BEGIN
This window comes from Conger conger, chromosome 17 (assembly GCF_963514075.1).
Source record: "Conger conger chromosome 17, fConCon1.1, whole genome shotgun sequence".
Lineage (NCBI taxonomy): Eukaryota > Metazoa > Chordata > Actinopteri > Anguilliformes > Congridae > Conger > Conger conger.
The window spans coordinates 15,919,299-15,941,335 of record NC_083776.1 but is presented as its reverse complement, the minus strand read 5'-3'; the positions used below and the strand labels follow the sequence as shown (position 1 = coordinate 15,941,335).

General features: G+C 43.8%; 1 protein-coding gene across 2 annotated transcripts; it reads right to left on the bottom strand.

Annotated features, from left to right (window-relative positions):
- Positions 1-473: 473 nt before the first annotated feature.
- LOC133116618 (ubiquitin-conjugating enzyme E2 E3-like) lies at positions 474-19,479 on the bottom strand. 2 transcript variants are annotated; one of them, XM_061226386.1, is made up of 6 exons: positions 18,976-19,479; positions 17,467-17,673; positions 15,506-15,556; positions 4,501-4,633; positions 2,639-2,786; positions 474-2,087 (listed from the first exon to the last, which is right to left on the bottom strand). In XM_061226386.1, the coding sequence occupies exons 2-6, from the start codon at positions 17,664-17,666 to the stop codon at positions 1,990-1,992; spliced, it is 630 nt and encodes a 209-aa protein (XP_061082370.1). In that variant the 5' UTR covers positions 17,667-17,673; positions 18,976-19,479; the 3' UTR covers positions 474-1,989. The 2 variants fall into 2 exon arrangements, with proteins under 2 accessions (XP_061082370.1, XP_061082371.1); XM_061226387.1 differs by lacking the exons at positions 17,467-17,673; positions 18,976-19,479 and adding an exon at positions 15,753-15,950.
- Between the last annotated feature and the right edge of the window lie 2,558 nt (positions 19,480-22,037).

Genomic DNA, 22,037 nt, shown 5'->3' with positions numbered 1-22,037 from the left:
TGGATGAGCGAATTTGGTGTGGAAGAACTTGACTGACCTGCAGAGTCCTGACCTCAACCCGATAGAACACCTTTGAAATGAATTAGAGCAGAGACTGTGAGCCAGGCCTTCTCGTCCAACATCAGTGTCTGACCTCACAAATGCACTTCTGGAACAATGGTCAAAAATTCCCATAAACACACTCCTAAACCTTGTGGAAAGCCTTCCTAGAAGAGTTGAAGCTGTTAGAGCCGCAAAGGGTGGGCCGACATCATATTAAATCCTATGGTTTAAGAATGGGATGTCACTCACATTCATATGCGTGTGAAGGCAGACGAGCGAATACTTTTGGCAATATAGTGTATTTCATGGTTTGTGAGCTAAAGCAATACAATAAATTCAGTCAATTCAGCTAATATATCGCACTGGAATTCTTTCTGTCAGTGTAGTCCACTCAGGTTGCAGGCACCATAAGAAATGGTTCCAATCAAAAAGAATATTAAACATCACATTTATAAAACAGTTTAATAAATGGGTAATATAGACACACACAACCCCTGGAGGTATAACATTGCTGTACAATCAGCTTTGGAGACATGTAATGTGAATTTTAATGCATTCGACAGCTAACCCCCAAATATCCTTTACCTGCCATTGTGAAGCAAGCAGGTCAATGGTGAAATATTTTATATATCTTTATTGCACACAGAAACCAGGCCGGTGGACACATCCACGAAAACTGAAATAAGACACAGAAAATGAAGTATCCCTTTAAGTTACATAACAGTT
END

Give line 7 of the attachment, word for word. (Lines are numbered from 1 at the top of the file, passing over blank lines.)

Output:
- Positions 1-473: 473 nt before the first annotated feature.